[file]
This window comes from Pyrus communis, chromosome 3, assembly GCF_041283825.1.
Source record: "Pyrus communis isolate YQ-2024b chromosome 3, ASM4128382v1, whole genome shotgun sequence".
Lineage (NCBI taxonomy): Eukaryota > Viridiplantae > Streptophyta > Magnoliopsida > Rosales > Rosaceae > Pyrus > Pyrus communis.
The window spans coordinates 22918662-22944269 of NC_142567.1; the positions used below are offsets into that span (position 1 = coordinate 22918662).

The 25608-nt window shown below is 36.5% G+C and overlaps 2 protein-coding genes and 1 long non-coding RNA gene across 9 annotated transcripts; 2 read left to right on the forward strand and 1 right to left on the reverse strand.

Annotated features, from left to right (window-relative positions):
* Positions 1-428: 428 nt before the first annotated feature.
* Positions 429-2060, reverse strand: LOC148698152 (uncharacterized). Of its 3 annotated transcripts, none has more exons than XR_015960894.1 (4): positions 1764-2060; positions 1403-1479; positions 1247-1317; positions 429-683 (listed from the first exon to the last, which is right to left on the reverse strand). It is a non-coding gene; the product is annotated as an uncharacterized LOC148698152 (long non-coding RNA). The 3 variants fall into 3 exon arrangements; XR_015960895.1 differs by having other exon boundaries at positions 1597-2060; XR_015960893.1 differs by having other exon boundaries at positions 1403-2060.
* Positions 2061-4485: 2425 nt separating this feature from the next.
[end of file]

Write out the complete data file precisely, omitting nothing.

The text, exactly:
This window comes from Pyrus communis, chromosome 3, assembly GCF_041283825.1.
Source record: "Pyrus communis isolate YQ-2024b chromosome 3, ASM4128382v1, whole genome shotgun sequence".
Lineage (NCBI taxonomy): Eukaryota > Viridiplantae > Streptophyta > Magnoliopsida > Rosales > Rosaceae > Pyrus > Pyrus communis.
The window spans coordinates 22918662-22944269 of NC_142567.1; the positions used below are offsets into that span (position 1 = coordinate 22918662).

The 25608-nt window shown below is 36.5% G+C and overlaps 2 protein-coding genes and 1 long non-coding RNA gene across 9 annotated transcripts; 2 read left to right on the forward strand and 1 right to left on the reverse strand.

Annotated features, from left to right (window-relative positions):
* Positions 1-428: 428 nt before the first annotated feature.
* Positions 429-2060, reverse strand: LOC148698152 (uncharacterized). Of its 3 annotated transcripts, none has more exons than XR_015960894.1 (4): positions 1764-2060; positions 1403-1479; positions 1247-1317; positions 429-683 (listed from the first exon to the last, which is right to left on the reverse strand). It is a non-coding gene; the product is annotated as an uncharacterized LOC148698152 (long non-coding RNA). The 3 variants fall into 3 exon arrangements; XR_015960895.1 differs by having other exon boundaries at positions 1597-2060; XR_015960893.1 differs by having other exon boundaries at positions 1403-2060.
* Positions 2061-4485: 2425 nt separating this feature from the next.